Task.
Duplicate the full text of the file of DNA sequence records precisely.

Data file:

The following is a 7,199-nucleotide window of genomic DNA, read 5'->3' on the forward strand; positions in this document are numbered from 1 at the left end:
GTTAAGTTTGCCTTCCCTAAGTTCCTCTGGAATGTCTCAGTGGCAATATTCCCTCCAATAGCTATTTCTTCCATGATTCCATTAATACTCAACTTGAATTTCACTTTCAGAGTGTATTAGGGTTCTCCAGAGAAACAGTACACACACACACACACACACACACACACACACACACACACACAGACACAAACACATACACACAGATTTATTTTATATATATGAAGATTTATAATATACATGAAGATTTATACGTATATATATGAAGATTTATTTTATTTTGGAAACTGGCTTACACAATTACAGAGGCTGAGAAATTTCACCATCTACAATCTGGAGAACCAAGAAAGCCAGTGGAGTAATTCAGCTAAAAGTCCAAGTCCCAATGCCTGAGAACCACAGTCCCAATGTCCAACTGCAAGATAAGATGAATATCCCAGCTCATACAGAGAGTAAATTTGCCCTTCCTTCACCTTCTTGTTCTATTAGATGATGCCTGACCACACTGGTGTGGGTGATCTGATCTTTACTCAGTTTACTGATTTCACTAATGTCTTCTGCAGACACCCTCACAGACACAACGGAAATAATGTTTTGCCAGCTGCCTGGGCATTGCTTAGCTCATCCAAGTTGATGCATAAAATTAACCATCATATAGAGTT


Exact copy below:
The following is a 7,199-nucleotide window of genomic DNA, read 5'->3' on the forward strand; positions in this document are numbered from 1 at the left end:
GTTAAGTTTGCCTTCCCTAAGTTCCTCTGGAATGTCTCAGTGGCAATATTCCCTCCAATAGCTATTTCTTCCATGATTCCATTAATACTCAACTTGAATTTCACTTTCAGAGTGTATTAGGGTTCTCCAGAGAAACAGTACACACACACACACACACACACACACACACACACACACACACAGACACAAACACATACACACAGATTTATTTTATATATATGAAGATTTATAATATACATGAAGATTTATACGTATATATATGAAGATTTATTTTATTTTGGAAACTGGCTTACACAATTACAGAGGCTGAGAAATTTCACCATCTACAATCTGGAGAACCAAGAAAGCCAGTGGAGTAATTCAGCTAAAAGTCCAAGTCCCAATGCCTGAGAACCACAGTCCCAATGTCCAACTGCAAGATAAGATGAATATCCCAGCTCATACAGAGAGTAAATTTGCCCTTCCTTCACCTTCTTGTTCTATTAGATGATGCCTGACCACACTGGTGTGGGTGATCTGATCTTTACTCAGTTTACTGATTTCACTAATGTCTTCTGCAGACACCCTCACAGACACAACGGAAATAATGTTTTGCCAGCTGCCTGGGCATTGCTTAGCTCATCCAAGTTGATGCATAAAATTAACCATCATATAGAGTT